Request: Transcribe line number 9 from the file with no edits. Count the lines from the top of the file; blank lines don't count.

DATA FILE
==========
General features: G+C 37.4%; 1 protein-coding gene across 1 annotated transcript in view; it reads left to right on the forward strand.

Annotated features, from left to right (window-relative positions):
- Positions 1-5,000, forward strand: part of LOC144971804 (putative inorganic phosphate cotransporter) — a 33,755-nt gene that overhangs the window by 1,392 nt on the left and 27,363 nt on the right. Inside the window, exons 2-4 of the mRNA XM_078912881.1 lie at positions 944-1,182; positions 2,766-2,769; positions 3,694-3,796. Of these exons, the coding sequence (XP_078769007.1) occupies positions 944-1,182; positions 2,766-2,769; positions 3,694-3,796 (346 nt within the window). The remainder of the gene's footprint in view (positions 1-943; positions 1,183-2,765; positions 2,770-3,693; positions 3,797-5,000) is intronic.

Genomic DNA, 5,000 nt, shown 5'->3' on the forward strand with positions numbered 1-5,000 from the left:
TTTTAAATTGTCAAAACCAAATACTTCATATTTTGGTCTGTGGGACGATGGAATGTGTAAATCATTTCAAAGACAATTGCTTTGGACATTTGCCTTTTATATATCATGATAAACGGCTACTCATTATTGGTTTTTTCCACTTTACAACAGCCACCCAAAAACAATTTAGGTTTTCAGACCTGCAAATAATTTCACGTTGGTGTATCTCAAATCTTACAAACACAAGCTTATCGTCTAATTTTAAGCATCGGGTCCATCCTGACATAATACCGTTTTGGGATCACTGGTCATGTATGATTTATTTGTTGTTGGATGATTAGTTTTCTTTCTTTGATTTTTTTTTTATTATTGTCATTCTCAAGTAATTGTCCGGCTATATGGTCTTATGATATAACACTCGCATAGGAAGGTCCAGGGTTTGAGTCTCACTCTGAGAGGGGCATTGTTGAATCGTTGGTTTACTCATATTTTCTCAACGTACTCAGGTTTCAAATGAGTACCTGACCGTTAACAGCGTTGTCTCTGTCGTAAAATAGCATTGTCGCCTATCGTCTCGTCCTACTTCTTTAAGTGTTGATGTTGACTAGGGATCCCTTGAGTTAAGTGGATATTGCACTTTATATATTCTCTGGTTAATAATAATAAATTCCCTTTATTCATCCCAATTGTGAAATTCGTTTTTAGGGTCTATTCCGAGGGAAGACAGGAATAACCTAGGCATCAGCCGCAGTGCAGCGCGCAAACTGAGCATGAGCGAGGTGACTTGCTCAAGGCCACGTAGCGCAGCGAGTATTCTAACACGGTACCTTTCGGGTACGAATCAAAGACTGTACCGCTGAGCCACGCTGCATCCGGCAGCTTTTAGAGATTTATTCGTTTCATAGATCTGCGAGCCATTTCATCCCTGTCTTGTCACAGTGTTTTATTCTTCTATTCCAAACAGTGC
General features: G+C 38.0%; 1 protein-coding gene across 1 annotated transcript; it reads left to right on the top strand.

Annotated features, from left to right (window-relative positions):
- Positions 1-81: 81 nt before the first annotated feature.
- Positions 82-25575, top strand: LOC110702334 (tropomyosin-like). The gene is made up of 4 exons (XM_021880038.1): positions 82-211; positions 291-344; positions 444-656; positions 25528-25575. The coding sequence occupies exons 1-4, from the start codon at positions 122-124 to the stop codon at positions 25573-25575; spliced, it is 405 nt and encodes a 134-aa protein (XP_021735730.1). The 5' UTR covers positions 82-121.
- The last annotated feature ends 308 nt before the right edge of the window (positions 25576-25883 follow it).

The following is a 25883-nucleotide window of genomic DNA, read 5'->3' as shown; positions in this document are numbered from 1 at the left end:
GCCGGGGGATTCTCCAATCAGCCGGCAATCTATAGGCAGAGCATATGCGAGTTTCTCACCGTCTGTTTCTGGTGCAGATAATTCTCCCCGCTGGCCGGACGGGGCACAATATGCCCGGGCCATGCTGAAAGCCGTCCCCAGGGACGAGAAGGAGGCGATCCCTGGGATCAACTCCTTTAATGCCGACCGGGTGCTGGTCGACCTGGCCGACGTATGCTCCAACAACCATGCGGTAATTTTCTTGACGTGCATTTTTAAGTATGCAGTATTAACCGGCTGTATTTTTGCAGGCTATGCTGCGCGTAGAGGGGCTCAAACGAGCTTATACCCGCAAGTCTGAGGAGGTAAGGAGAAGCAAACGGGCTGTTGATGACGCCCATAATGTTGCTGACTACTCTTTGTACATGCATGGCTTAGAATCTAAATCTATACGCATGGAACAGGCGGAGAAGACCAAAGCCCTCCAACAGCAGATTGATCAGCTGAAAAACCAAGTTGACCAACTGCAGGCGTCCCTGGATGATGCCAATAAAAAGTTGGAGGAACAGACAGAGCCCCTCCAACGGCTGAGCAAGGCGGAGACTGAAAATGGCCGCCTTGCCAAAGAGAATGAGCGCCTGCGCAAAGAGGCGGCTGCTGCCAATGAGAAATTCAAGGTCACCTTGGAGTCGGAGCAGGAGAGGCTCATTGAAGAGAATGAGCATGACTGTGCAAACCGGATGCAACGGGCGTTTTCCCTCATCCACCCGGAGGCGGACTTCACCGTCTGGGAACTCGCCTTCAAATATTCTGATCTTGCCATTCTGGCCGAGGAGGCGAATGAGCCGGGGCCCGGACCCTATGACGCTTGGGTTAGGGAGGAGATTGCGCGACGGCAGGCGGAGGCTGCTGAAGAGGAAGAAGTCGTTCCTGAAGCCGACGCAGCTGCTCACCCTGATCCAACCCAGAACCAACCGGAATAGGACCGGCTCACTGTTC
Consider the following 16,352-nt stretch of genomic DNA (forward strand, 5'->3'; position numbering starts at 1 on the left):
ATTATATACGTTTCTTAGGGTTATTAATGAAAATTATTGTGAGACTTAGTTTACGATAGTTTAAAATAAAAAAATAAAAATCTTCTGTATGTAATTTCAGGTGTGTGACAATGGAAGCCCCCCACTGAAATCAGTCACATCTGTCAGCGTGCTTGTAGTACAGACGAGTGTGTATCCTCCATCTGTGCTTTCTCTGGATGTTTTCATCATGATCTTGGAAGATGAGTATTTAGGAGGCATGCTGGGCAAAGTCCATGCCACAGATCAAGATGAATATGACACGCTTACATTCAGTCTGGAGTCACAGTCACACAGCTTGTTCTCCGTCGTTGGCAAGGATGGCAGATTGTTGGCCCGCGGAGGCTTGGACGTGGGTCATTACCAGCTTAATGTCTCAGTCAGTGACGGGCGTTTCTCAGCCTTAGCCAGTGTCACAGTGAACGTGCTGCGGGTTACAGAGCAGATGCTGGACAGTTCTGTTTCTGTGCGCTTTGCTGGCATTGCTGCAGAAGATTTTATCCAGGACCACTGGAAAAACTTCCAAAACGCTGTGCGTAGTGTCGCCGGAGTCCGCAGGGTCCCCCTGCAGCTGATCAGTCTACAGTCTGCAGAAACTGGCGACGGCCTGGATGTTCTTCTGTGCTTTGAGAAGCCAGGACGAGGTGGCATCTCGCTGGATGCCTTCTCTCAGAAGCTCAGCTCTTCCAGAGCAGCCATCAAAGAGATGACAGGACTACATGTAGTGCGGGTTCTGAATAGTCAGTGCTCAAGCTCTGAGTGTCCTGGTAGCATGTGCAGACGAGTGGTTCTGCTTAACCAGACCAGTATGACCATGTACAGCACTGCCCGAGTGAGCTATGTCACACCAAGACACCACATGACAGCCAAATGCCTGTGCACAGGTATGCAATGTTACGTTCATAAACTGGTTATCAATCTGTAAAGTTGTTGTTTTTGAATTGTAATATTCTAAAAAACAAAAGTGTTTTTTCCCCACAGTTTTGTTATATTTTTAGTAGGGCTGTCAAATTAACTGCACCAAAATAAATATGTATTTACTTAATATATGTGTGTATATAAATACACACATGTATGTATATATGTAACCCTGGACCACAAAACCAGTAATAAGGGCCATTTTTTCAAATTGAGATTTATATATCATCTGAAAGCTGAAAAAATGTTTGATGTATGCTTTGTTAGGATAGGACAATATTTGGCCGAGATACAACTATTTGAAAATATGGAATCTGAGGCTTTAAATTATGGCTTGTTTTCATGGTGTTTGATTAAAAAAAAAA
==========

- Positions 82-25575, top strand: LOC110702334 (tropomyosin-like). The gene is made up of 4 exons (XM_021880038.1): positions 82-211; positions 291-344; positions 444-656; positions 25528-25575. The coding sequence occupies exons 1-4, from the start codon at positions 122-124 to the stop codon at positions 25573-25575; spliced, it is 405 nt and encodes a 134-aa protein (XP_021735730.1). The 5' UTR covers positions 82-121.